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State of the Union: 14 Franchises that should be bathed in the sweet waters of Lego
by Greg Mengel

Having just blazed my way through Lego Harry Potter: Years 1-4 and replayed LEGO Star Wars: The Complete Saga, my mind is awash with tiny Danish blocks. So far, Traveller’s Tales have parodied/extolled/reveled in the worlds of Star Wars, Indiana Jones, Batman, Rock Band and Harry Potter, forging recreations that simultaneously mock and tip their hats respectfully to their franchise parents by putting them in brick form. I, for one, want more.

Here are fourteen franchises that are already Lego-worthy in my mind. Try imagining yourself playing them in a happy utopian world, where the government provides every family with a unicorn pegasus, where robots work in the place of humans at 9-to-5 blue-collar jobs, and where the water is lined with just a hint of LSD. In this fantastic scenario, Lego has the rights to all creative property - ever - and has handed it off with a smile to Traveller’s Tales with the orders that they must create whatever franchise games they wish, no copyright infringement holds barred. Also, it’s Christmas everyday, and everybody races sled dogs to school or work.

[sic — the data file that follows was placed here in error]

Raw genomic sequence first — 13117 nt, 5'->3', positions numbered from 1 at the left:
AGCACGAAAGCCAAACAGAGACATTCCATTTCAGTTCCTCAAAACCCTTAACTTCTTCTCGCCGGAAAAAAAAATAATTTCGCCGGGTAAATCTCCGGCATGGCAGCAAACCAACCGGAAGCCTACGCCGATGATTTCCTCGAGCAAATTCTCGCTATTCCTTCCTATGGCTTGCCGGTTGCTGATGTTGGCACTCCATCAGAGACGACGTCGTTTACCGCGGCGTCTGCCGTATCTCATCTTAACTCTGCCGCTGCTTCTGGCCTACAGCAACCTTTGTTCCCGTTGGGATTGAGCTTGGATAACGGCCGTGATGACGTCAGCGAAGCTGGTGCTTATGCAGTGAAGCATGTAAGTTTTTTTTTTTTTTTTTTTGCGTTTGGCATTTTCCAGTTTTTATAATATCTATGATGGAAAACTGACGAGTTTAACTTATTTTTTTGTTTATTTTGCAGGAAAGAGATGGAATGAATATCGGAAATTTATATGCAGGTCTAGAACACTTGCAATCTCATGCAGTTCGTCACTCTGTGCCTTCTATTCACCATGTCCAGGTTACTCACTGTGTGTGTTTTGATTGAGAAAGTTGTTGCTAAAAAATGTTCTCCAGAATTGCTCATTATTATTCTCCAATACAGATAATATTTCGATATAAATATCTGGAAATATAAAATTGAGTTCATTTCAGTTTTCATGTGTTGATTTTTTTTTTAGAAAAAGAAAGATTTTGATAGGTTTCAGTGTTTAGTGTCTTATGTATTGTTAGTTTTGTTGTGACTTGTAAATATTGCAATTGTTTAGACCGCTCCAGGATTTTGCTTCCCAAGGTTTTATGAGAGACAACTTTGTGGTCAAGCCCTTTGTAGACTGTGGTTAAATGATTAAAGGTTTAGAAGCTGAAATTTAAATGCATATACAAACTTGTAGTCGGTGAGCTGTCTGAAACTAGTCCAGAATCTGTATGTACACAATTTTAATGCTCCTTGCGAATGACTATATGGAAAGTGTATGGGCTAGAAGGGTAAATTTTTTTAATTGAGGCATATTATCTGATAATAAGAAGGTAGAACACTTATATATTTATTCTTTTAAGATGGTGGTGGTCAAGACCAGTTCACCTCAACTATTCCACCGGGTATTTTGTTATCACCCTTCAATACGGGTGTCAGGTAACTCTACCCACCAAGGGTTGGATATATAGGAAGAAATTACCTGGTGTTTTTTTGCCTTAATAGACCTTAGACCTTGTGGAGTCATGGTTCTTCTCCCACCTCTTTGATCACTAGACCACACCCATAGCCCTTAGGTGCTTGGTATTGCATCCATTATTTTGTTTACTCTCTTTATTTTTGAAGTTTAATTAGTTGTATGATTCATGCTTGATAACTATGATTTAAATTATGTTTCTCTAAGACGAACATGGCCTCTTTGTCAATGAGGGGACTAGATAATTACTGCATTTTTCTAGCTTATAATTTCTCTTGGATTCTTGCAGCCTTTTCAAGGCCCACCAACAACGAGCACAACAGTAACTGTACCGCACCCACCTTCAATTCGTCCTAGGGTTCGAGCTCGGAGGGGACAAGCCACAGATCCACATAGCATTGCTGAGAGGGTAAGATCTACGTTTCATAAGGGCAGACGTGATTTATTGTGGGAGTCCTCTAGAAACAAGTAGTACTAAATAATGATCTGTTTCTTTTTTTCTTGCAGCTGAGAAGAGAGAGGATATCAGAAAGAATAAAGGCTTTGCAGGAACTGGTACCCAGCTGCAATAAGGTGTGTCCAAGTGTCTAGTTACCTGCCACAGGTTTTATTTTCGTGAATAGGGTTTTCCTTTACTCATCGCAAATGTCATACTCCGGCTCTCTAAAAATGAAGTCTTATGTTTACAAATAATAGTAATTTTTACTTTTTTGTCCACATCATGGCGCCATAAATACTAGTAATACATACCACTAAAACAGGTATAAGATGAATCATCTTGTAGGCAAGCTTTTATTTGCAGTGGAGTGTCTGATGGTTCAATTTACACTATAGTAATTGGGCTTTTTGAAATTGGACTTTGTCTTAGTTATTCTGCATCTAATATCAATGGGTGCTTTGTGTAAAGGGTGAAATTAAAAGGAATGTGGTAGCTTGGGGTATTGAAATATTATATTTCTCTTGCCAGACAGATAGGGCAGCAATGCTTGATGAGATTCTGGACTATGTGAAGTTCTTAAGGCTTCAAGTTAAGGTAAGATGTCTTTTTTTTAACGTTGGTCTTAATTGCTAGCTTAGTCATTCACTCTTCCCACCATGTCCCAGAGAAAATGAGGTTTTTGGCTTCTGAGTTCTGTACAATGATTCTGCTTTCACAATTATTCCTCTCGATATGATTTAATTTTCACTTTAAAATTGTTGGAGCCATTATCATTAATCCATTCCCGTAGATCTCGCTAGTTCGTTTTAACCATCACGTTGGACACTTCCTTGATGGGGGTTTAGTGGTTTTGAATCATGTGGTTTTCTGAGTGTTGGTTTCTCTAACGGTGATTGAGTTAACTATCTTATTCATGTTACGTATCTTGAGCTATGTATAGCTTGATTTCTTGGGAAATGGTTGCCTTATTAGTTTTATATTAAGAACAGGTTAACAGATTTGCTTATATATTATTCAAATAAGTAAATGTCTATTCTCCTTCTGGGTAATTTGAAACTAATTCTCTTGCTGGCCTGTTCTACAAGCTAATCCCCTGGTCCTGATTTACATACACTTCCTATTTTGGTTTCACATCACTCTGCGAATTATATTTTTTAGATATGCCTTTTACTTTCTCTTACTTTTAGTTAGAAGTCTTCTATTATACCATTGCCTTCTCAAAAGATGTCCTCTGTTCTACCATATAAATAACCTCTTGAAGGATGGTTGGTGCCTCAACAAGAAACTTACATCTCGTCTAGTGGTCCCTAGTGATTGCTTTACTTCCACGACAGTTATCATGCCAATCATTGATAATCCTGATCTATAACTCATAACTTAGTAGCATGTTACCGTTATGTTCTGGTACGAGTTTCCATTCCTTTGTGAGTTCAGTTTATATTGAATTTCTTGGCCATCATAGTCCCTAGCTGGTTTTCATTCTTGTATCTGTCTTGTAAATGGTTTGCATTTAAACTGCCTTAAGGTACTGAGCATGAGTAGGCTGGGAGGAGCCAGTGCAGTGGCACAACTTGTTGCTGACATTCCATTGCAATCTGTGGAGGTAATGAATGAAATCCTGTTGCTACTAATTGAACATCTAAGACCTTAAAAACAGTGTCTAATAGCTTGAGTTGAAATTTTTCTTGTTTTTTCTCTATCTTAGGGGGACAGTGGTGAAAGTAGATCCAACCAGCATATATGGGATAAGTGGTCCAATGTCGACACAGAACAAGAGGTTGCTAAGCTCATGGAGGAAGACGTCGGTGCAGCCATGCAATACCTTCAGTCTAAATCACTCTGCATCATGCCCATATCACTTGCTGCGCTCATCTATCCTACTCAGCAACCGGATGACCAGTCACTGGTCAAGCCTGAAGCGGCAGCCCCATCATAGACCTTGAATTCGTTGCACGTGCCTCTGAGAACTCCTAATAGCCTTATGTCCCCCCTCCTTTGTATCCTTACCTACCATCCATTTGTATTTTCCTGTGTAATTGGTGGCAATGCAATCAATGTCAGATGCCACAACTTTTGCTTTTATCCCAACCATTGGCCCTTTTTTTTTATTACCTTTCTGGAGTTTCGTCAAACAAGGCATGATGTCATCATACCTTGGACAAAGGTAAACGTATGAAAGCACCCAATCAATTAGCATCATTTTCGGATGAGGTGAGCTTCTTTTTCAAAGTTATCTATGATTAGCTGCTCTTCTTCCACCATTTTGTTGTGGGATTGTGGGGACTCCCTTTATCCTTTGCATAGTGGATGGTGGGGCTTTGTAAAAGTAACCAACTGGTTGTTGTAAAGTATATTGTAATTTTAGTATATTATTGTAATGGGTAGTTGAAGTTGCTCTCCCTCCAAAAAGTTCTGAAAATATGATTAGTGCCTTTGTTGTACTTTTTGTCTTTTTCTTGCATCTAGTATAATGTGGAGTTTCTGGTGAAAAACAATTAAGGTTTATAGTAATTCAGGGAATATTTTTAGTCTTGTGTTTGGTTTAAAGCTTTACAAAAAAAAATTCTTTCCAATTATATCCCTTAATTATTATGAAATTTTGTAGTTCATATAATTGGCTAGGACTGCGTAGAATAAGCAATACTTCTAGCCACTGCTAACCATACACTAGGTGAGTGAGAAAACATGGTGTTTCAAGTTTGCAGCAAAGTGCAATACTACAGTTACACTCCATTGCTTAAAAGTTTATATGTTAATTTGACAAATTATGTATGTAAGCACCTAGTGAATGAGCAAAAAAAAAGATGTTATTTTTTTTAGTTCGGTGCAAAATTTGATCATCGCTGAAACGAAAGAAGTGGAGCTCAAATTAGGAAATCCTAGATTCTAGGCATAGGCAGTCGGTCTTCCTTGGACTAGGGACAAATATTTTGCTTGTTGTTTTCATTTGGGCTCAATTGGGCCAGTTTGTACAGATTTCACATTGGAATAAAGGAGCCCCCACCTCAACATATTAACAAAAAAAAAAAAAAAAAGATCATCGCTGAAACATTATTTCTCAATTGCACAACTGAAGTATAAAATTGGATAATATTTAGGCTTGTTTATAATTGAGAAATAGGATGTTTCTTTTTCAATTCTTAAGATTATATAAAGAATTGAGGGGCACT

Warning: anyone who says anything about “missing Twilight” in the comments will be slapped with the firm, open-palmed parental justice of a site ban*. That’s GGTL-style judge-and-jury shit, yo.


14: Godzilla

To be honest, I’ve seen maybe two Godzilla films that didn’t star Matthew Broderick. I say "maybe" because the plots of every classic Godzilla vs Space/Radioactive Monster That For-God-Knows-What-Reason Seems To Seriously Hate Japan tend to run together. Flipping through channels on sad, rainy days I may have seen twenty different Godzilla films, but I can’t tell the difference. It walks, it screams, it demolishes the Japanese military or protects them against a giant Moth-shaped behemoth. Godzilla has a pattern.

That being said, the idea of giant Lego monsters demolishing a string of 1950s Japanese cities is an extremely fun, and unique, prospect. So fun and unique that I would spend hard earned greenbacks to experience it.

13: The Matrix

Besides the image of Lego figures breaking slowly and laboriously apart in bullet-time, there are a handful of reasons why the Matrix saga would convert perfectly into digital Danish toy bricks. First off, it has the necessary holy quadrinity of Lego title needs: characters, story, overall aesthetic and cult fan-base. Secondly, while I can’t bring myself to watch the second or third Matrix movies without a constant and copious flow of morphine, I would play through them in a game while clean and sober. Scenes that are originally graphic and ... orgyriffic ... can with the power of good old Lego magic become ridiculous and funny.

12: A purely LEGO created saga

Remember those basic sets you played with, back before Lego shook hands with the begrimed, devilish claw of the corporate man? Remember the glow-in-the-dark ghost piece? Remember the castle it took weeks to make with your dad?

I want a game of that.